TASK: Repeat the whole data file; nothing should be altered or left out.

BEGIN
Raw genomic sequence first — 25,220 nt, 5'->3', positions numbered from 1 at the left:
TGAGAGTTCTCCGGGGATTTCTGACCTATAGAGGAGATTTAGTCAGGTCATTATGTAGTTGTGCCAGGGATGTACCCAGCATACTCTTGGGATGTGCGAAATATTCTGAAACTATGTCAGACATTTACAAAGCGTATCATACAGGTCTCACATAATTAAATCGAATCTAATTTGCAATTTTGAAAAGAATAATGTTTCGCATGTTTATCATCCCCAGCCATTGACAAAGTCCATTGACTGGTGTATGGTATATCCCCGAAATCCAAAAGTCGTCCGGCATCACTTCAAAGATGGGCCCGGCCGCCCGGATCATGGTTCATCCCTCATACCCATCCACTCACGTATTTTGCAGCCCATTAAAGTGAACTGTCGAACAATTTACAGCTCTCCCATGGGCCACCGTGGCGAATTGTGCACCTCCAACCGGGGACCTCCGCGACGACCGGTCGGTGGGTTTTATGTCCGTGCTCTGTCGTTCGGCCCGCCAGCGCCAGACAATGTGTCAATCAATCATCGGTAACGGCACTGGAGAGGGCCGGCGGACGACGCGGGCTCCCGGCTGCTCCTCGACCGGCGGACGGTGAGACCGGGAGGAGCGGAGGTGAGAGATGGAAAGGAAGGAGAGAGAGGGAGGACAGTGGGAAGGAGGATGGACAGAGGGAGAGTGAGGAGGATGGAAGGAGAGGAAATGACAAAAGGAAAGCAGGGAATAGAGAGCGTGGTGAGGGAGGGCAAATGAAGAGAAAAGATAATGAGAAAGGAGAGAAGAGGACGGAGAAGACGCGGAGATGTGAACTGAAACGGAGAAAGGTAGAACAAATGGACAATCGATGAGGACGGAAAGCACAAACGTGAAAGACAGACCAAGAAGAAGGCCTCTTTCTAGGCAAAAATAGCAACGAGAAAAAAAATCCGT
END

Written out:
Raw genomic sequence first — 25,220 nt, 5'->3', positions numbered from 1 at the left:
TGAGAGTTCTCCGGGGATTTCTGACCTATAGAGGAGATTTAGTCAGGTCATTATGTAGTTGTGCCAGGGATGTACCCAGCATACTCTTGGGATGTGCGAAATATTCTGAAACTATGTCAGACATTTACAAAGCGTATCATACAGGTCTCACATAATTAAATCGAATCTAATTTGCAATTTTGAAAAGAATAATGTTTCGCATGTTTATCATCCCCAGCCATTGACAAAGTCCATTGACTGGTGTATGGTATATCCCCGAAATCCAAAAGTCGTCCGGCATCACTTCAAAGATGGGCCCGGCCGCCCGGATCATGGTTCATCCCTCATACCCATCCACTCACGTATTTTGCAGCCCATTAAAGTGAACTGTCGAACAATTTACAGCTCTCCCATGGGCCACCGTGGCGAATTGTGCACCTCCAACCGGGGACCTCCGCGACGACCGGTCGGTGGGTTTTATGTCCGTGCTCTGTCGTTCGGCCCGCCAGCGCCAGACAATGTGTCAATCAATCATCGGTAACGGCACTGGAGAGGGCCGGCGGACGACGCGGGCTCCCGGCTGCTCCTCGACCGGCGGACGGTGAGACCGGGAGGAGCGGAGGTGAGAGATGGAAAGGAAGGAGAGAGAGGGAGGACAGTGGGAAGGAGGATGGACAGAGGGAGAGTGAGGAGGATGGAAGGAGAGGAAATGACAAAAGGAAAGCAGGGAATAGAGAGCGTGGTGAGGGAGGGCAAATGAAGAGAAAAGATAATGAGAAAGGAGAGAAGAGGACGGAGAAGACGCGGAGATGTGAACTGAAACGGAGAAAGGTAGAACAAATGGACAATCGATGAGGACGGAAAGCACAAACGTGAAAGACAGACCAAGAAGAAGGCCTCTTTCTAGGCAAAAATAGCAACGAGAAAAAAAATCCGT